Andrew Drozd makes this argument forcefully: “Rakhmetov's ascetic philosophy, as striking as it may be, is clearly at odds with the views of the author himself and with the attitude expressed throughout the remainder of the novel. … As such, Rakhmetov is not Chernyshevskii's contribution to Russian literature's search for a positive hero. Rather, his chosen path, with all its self-imposed deprivations, is precisely what is not to be done”: Drozd, Chernyshevskii's “What Is to Be Done?,” 140. This is further than I would go, considering the number of times Chernyshevsky describes Rakhmetov as being of a “higher nature” than the other characters.
37.
Chernyshevskiĭ, What Is to Be Done?, 212.
38.
Gertsen, “Eshche raz Bazarov,” 273n: “Странная вещь — это взаимодействие людей на книгу и книги на людей. Книга берет весь склад из того общества, в котором возникает, обобщает его, делает более наглядным и резким, и вслед за тем бывает обойдена реальностью. Оригиналы делают шаржу своих резко оттененных портретов, и действительные лица вживаются в свои литературные тени. … Русские молодые люди, приезжавшие после 1862, почти все были из ‘Что делать?,’ с прибавлением нескольких базаровских черт.” Kropotkin too recalled that “for the Russian youth of the times [What Is to Be Done?] was a revelation, and it became a programme. … No novel of Turguéneff and no writings of Tolstóy or any other writer have ever had such a wide and deep influence upon Russian Society as this novel had”: Kropotkin, Ideals and Realities, 280–81.
39.
Quoted in Verhoeven, Odd Man Karakozov, 40.
40.
The ringleader himself had conveniently decamped to Zurich before the arrests of his associates, and would not stand trial for his role in the so-called “Nechaev affair” until 1872. For a history of this event and a biography of Nechaev, see Pomper, Sergei Nechaev.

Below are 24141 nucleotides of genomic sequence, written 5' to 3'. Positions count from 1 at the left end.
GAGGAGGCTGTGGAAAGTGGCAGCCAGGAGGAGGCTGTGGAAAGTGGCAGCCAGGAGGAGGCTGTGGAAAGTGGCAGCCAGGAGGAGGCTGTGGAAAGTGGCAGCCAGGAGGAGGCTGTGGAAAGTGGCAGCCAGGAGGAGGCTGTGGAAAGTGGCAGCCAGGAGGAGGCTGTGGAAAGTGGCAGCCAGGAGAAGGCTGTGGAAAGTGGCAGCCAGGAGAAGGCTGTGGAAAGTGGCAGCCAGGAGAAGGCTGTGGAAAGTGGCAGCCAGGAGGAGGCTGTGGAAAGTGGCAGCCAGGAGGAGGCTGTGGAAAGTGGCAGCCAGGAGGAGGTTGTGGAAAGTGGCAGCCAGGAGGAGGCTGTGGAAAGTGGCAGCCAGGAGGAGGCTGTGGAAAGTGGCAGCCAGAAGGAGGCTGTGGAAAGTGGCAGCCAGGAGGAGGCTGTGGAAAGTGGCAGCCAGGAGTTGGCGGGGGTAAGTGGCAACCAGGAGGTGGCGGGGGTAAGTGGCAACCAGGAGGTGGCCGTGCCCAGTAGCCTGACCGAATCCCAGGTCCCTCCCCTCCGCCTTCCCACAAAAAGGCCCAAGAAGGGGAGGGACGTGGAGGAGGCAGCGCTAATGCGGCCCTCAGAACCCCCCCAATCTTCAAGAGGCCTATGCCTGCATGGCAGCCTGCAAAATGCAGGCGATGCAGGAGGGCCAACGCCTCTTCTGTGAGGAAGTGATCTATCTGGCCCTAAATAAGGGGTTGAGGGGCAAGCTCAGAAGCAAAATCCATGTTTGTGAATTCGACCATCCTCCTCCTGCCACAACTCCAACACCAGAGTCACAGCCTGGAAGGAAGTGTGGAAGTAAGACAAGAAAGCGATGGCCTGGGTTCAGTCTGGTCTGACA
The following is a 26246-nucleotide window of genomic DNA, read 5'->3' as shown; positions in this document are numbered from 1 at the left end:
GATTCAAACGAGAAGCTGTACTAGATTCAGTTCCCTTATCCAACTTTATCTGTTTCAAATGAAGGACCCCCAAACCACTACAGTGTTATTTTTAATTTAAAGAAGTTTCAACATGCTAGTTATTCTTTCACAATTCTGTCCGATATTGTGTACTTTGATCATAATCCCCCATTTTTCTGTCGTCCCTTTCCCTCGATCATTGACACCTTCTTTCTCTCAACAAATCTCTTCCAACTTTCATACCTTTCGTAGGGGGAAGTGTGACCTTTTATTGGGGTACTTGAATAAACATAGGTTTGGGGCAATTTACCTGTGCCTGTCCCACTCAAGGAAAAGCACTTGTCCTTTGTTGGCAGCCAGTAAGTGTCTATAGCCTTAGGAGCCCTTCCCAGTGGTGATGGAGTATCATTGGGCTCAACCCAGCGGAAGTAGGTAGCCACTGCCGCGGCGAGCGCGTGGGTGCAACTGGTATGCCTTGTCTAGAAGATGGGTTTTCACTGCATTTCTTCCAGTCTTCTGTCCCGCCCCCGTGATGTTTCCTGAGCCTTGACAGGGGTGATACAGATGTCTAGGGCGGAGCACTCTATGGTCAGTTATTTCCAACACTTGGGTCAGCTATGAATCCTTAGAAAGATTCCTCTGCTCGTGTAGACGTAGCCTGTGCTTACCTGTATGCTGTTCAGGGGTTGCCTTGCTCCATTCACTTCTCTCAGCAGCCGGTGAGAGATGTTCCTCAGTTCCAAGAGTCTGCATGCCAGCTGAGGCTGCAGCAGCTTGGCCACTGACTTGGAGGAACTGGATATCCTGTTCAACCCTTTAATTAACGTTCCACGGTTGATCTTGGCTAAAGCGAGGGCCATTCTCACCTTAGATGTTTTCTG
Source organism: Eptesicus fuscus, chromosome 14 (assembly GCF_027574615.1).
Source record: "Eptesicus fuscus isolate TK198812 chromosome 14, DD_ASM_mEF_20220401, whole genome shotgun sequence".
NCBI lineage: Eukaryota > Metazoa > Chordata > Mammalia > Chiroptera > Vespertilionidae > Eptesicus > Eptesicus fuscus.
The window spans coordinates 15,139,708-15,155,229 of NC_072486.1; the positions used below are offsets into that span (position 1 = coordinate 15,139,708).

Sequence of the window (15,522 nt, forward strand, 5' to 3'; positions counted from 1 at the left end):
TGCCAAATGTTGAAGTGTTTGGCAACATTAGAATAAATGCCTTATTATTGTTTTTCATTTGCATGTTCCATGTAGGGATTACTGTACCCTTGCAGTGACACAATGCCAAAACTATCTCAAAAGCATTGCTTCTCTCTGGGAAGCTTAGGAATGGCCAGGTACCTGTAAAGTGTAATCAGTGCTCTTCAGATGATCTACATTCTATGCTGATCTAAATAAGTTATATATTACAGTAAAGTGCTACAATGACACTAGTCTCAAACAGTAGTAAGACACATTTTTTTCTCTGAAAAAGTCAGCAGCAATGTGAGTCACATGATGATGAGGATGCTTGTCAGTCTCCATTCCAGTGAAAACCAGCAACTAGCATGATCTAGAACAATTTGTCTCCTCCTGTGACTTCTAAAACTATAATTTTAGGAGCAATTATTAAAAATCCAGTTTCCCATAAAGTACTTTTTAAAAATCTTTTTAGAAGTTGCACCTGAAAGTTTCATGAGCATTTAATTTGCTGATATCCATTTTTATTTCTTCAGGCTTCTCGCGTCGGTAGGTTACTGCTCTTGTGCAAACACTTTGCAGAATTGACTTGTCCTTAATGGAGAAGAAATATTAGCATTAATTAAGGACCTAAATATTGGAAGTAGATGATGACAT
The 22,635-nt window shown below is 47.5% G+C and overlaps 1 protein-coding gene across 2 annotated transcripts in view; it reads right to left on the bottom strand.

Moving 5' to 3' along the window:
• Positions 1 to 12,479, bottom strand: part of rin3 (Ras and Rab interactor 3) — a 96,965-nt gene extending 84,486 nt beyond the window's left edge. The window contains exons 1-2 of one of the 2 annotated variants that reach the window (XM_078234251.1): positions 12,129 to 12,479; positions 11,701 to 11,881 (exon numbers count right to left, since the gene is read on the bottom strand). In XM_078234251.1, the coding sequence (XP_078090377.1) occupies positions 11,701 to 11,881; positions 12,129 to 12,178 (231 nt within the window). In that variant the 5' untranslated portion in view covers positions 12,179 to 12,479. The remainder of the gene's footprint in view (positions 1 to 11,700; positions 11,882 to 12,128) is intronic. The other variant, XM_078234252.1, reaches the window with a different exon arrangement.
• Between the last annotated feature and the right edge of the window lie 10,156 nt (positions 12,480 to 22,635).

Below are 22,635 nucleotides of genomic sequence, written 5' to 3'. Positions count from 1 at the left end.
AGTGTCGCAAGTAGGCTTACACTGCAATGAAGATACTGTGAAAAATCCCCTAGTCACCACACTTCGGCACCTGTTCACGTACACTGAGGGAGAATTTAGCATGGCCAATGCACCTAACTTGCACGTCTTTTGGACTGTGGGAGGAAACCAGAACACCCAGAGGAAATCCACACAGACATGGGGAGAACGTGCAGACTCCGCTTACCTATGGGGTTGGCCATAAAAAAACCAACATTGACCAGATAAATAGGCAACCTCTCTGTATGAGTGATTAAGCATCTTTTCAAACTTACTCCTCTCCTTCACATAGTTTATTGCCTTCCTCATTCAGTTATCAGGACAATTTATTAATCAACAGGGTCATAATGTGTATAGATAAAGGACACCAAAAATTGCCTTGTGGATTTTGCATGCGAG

41.
Nechaev, “Katekhizis revoliutsionera,” 244–45: “Революционер — человек обреченный. У него нет ни своих интересов, ни дел, ни чувств, ни привязанностей, ни собственности, ни даже имени. Все в нем поглощено единственным исключительным интересом, единою мыслю, единою страстью — революцией. … Природа настоящего революционера исключает всякий романтизм, всякую чувствительность, восторженность и увлечение. Она исключает даже личную ненависть и мщение. Революционерная страсть, став в нем обыденностью, ежеминутностью, должна соединиться с холодным расчетом. Всегда и везде он должен быть не то, к чему его побуждают влечения личные, а то, что предписывает ему общий интерес революции.”
42.
Ibid., 248: “Сплотить этот мир в одну непобедимую, всесокрушающую силу — вот вся наша организация, конспирация, задача.”
43.
In this, the far left and the far right begin to converge, for the sort of undifferentiated groupthink Nechaev imagined would prevail in his revolutionary cells was also prized by conservative Slavophiles in their image of the Russian peasant commune. As the Slavophile critic Konstantin Aksakov wrote, “The commune is a union of people who have renounced their egoism, their own personality. … A commune thus represents a moral choir, and just as in a choir each voice is not lost but, following the general pattern, is heard in harmony with all the voices, so in a commune is an individual not lost but, renouncing his exclusiveness in favor of a general accord, attains his highest, most sublime form, in accord with equally self-sacrificing individuals … each individual is heard, not alone, but in harmony with others, and this represents the noble phenomenon of a harmonious existence of rational beings (consciousness); this represents brotherhood. The commune is a triumph of the human spirit”: Aksakov, “Kratkiĭ istoricheskiĭ ocherk,” 279–80 (“Община есть союз людей, отказывающихся от своего эгоизма, от личности своей. … Община представляет таким образом нравственный хор, и как в хоре не теряется голос, но, подчиняясь общему строю, слышится в согласии всех голосов: так и в общине не теряется личность, но, отказываясь от своей исключительности для согласия общего, она находит себя в высшем очищенном виде, в согласии равномерно самоотверженных личностей … каждая личность слышна, но не одиноко, а согласно — и предстает высокое явление дружного совокупного бытия разумных существ (сознаний); предстает братство, община — торжество духа человеческого”). One might also see in this shades of the ideal society proposed by Ivan Karamazov's Grand Inquisitor in The Brothers Karamazov (1881). For more information, see Watters, “Peasant and the Village Commune,” and Horujy, “Slavophiles, Westernizers.”